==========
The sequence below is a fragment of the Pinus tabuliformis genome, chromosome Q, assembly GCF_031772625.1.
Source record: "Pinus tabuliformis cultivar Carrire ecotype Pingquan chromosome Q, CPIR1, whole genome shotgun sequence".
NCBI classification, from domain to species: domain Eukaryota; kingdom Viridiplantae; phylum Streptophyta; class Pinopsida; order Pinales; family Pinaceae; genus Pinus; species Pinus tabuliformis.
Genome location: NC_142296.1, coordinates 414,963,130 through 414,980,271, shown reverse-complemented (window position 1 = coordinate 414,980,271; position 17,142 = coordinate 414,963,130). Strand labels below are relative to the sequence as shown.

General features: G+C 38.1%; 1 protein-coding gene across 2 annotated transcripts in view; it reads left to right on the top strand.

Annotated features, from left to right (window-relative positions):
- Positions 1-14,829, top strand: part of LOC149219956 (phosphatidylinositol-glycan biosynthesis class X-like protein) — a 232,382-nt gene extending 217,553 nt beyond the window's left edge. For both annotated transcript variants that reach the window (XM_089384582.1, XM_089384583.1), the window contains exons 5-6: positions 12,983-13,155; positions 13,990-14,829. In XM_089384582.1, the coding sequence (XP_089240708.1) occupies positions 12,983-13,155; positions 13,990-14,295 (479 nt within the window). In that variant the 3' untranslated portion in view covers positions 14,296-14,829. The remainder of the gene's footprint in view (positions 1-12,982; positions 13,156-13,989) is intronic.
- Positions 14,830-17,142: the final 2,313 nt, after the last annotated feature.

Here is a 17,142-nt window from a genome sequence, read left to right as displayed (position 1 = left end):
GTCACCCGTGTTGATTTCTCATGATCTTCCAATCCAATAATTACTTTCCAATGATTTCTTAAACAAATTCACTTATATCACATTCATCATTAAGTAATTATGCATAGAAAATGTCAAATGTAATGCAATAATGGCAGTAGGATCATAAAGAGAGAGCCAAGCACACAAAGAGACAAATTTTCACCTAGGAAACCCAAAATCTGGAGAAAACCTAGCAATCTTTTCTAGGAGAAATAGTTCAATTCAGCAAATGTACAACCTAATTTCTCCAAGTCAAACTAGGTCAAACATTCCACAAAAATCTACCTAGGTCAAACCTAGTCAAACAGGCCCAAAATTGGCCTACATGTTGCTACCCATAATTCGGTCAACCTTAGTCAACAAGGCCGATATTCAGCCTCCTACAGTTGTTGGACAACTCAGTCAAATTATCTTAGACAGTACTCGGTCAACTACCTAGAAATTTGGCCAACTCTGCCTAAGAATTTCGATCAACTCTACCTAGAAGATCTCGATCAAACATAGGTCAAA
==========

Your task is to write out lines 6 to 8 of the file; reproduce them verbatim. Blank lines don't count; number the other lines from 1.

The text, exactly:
Annotated features, from left to right (window-relative positions):
- Positions 1-14,829, top strand: part of LOC149219956 (phosphatidylinositol-glycan biosynthesis class X-like protein) — a 232,382-nt gene extending 217,553 nt beyond the window's left edge. For both annotated transcript variants that reach the window (XM_089384582.1, XM_089384583.1), the window contains exons 5-6: positions 12,983-13,155; positions 13,990-14,829. In XM_089384582.1, the coding sequence (XP_089240708.1) occupies positions 12,983-13,155; positions 13,990-14,295 (479 nt within the window). In that variant the 3' untranslated portion in view covers positions 14,296-14,829. The remainder of the gene's footprint in view (positions 1-12,982; positions 13,156-13,989) is intronic.
- Positions 14,830-17,142: the final 2,313 nt, after the last annotated feature.